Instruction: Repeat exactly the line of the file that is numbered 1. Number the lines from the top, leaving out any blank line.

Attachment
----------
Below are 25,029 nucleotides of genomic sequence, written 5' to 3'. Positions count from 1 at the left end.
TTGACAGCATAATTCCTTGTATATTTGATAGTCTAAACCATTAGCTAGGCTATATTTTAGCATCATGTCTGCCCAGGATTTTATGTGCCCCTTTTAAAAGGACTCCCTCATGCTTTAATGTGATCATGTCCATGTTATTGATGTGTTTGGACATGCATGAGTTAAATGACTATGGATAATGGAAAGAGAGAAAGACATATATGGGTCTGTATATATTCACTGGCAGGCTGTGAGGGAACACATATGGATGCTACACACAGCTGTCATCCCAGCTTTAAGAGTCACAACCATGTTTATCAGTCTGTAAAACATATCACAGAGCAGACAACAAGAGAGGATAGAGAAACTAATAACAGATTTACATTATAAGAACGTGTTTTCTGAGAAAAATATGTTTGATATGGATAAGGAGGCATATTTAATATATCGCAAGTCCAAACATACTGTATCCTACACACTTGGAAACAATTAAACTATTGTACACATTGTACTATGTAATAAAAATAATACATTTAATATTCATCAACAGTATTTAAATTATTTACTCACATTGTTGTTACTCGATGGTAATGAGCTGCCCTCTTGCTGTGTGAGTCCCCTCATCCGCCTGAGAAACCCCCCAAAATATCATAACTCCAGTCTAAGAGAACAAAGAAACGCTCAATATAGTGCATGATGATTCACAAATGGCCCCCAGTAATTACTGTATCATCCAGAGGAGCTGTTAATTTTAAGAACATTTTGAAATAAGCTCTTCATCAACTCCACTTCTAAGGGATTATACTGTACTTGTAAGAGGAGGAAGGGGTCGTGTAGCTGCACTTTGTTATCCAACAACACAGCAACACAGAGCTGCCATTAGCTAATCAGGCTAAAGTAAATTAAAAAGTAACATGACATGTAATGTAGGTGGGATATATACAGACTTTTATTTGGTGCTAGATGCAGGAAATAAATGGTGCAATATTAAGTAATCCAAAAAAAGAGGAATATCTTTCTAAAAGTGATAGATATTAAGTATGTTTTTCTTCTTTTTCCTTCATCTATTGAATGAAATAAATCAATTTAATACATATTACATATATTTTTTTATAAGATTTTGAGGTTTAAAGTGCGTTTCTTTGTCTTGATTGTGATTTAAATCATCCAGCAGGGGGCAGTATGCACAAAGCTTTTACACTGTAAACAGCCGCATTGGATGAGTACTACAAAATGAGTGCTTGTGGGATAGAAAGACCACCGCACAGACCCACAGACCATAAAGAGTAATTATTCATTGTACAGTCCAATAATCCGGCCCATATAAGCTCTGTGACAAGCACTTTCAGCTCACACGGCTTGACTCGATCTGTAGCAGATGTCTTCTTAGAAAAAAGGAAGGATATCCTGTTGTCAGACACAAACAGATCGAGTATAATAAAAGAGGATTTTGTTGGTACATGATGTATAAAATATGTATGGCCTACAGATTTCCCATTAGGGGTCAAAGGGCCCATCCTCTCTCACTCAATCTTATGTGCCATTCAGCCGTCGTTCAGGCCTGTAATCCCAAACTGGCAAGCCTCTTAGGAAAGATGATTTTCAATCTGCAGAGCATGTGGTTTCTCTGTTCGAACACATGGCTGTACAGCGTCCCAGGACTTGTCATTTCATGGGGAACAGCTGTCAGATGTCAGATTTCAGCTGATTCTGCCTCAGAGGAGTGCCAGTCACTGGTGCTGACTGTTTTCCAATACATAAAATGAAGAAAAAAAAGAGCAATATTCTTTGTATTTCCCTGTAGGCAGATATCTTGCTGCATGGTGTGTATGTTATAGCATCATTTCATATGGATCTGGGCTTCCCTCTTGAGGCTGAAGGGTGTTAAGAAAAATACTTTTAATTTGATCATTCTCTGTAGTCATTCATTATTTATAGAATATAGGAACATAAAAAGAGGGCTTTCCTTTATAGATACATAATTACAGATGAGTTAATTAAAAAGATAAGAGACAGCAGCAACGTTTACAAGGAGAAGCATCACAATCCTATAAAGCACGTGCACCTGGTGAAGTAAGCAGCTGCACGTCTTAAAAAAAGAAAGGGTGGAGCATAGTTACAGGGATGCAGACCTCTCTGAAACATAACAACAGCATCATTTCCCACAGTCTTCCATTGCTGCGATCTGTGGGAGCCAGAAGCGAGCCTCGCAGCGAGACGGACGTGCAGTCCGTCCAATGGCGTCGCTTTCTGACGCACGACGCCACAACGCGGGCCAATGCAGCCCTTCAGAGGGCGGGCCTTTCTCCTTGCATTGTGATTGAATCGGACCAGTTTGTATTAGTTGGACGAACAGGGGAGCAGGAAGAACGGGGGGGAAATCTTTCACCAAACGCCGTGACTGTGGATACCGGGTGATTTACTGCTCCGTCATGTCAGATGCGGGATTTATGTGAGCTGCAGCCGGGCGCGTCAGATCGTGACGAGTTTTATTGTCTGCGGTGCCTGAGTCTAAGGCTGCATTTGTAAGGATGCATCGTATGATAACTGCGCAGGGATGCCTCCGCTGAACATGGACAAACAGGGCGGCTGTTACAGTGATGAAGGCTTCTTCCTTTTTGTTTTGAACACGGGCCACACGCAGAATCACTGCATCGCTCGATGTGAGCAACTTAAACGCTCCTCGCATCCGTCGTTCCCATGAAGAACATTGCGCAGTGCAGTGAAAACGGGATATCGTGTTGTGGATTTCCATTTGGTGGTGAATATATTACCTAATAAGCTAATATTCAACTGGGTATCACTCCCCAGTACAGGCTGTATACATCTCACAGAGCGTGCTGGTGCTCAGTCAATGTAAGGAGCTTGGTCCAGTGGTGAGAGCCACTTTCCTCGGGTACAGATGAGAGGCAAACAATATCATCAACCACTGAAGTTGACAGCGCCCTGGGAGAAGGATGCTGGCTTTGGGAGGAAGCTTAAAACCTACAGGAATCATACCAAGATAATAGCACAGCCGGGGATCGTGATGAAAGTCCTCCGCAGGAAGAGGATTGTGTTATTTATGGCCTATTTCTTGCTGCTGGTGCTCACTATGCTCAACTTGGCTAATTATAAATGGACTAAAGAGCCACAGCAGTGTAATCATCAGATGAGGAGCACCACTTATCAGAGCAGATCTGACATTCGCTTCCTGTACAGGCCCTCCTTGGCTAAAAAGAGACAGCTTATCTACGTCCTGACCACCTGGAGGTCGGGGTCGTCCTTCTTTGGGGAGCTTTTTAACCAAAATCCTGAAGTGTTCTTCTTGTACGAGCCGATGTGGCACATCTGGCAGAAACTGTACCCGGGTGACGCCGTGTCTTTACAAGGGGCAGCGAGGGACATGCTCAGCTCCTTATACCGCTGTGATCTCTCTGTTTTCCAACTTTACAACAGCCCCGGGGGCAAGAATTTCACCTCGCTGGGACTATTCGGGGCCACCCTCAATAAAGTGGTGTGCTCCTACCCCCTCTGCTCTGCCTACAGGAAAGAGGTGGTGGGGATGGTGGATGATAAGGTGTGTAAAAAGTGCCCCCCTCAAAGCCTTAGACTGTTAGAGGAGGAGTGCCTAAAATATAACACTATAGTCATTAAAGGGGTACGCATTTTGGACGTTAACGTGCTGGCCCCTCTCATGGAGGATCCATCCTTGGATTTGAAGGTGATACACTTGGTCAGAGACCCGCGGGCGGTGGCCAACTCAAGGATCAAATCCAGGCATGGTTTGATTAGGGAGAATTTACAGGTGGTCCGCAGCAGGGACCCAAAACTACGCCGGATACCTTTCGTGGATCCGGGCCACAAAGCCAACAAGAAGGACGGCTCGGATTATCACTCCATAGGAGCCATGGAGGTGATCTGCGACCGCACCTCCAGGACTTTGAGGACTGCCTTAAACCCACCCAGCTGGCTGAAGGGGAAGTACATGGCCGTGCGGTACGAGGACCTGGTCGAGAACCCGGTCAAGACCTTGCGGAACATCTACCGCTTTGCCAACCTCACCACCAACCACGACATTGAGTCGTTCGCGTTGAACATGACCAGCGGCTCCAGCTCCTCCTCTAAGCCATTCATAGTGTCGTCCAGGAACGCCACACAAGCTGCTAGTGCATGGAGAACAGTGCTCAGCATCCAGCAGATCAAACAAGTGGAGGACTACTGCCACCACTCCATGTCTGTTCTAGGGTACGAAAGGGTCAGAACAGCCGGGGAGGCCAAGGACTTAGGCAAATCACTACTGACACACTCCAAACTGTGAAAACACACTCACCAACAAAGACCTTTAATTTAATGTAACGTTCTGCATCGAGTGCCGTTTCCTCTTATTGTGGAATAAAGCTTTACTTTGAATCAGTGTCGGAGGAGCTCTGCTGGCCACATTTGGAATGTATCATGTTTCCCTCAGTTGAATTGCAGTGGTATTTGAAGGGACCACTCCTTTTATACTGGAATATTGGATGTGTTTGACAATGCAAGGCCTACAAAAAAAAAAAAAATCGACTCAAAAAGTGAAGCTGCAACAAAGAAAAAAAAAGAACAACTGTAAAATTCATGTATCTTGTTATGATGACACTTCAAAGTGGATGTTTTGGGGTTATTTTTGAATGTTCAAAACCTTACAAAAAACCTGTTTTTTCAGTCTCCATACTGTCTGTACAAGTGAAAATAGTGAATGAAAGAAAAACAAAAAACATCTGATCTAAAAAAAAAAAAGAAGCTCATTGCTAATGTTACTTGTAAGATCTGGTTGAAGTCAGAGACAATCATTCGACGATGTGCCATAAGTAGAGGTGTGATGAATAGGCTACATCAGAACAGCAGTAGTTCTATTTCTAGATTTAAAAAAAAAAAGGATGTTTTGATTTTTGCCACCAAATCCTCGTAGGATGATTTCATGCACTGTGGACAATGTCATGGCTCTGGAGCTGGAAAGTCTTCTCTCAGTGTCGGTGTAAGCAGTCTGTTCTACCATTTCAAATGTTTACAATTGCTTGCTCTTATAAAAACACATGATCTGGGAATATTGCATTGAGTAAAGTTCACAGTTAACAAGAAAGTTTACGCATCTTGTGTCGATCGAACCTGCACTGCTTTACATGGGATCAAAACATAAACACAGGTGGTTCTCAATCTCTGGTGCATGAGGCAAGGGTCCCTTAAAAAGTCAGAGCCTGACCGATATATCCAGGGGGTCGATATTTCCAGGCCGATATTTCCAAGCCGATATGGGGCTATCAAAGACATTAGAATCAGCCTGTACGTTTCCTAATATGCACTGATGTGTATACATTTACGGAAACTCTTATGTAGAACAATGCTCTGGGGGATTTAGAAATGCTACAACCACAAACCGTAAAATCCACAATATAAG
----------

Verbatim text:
Below are 25,029 nucleotides of genomic sequence, written 5' to 3'. Positions count from 1 at the left end.